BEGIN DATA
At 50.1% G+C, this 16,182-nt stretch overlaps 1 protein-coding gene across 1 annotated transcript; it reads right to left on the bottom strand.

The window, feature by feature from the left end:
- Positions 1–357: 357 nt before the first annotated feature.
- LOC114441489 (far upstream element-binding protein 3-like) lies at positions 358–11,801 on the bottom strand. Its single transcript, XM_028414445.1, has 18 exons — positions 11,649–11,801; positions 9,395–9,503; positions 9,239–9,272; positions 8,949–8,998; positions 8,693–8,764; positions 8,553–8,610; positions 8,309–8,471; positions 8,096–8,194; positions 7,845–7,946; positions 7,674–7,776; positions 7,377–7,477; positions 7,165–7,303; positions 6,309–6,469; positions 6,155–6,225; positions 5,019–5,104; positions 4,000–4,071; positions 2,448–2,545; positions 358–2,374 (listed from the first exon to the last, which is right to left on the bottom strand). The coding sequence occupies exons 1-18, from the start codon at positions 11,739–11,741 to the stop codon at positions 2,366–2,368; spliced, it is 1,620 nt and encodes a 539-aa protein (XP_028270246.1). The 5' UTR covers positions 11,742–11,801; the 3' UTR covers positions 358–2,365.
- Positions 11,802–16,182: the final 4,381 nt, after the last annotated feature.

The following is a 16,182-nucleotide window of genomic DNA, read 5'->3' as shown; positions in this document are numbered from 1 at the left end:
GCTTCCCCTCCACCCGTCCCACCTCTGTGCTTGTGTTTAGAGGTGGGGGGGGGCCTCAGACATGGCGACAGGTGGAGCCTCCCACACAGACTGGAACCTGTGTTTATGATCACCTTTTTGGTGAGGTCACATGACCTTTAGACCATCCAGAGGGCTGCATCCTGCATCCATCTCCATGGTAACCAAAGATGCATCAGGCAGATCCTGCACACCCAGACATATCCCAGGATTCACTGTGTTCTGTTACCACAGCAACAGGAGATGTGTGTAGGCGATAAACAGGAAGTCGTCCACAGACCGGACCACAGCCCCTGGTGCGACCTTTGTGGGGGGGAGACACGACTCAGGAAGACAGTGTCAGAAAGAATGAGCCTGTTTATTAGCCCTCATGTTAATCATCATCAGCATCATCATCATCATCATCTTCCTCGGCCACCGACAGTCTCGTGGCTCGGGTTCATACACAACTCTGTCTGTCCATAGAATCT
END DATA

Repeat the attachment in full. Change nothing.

At 50.1% G+C, this 16,182-nt stretch overlaps 1 protein-coding gene across 1 annotated transcript; it reads right to left on the bottom strand.

The window, feature by feature from the left end:
- Positions 1–357: 357 nt before the first annotated feature.
- LOC114441489 (far upstream element-binding protein 3-like) lies at positions 358–11,801 on the bottom strand. Its single transcript, XM_028414445.1, has 18 exons — positions 11,649–11,801; positions 9,395–9,503; positions 9,239–9,272; positions 8,949–8,998; positions 8,693–8,764; positions 8,553–8,610; positions 8,309–8,471; positions 8,096–8,194; positions 7,845–7,946; positions 7,674–7,776; positions 7,377–7,477; positions 7,165–7,303; positions 6,309–6,469; positions 6,155–6,225; positions 5,019–5,104; positions 4,000–4,071; positions 2,448–2,545; positions 358–2,374 (listed from the first exon to the last, which is right to left on the bottom strand). The coding sequence occupies exons 1-18, from the start codon at positions 11,739–11,741 to the stop codon at positions 2,366–2,368; spliced, it is 1,620 nt and encodes a 539-aa protein (XP_028270246.1). The 5' UTR covers positions 11,742–11,801; the 3' UTR covers positions 358–2,365.
- Positions 11,802–16,182: the final 4,381 nt, after the last annotated feature.

The following is a 16,182-nucleotide window of genomic DNA, read 5'->3' as shown; positions in this document are numbered from 1 at the left end:
GCTTCCCCTCCACCCGTCCCACCTCTGTGCTTGTGTTTAGAGGTGGGGGGGGGCCTCAGACATGGCGACAGGTGGAGCCTCCCACACAGACTGGAACCTGTGTTTATGATCACCTTTTTGGTGAGGTCACATGACCTTTAGACCATCCAGAGGGCTGCATCCTGCATCCATCTCCATGGTAACCAAAGATGCATCAGGCAGATCCTGCACACCCAGACATATCCCAGGATTCACTGTGTTCTGTTACCACAGCAACAGGAGATGTGTGTAGGCGATAAACAGGAAGTCGTCCACAGACCGGACCACAGCCCCTGGTGCGACCTTTGTGGGGGGGAGACACGACTCAGGAAGACAGTGTCAGAAAGAATGAGCCTGTTTATTAGCCCTCATGTTAATCATCATCAGCATCATCATCATCATCATCTTCCTCGGCCACCGACAGTCTCGTGGCTCGGGTTCATACACAACTCTGTCTGTCCATAGAATCT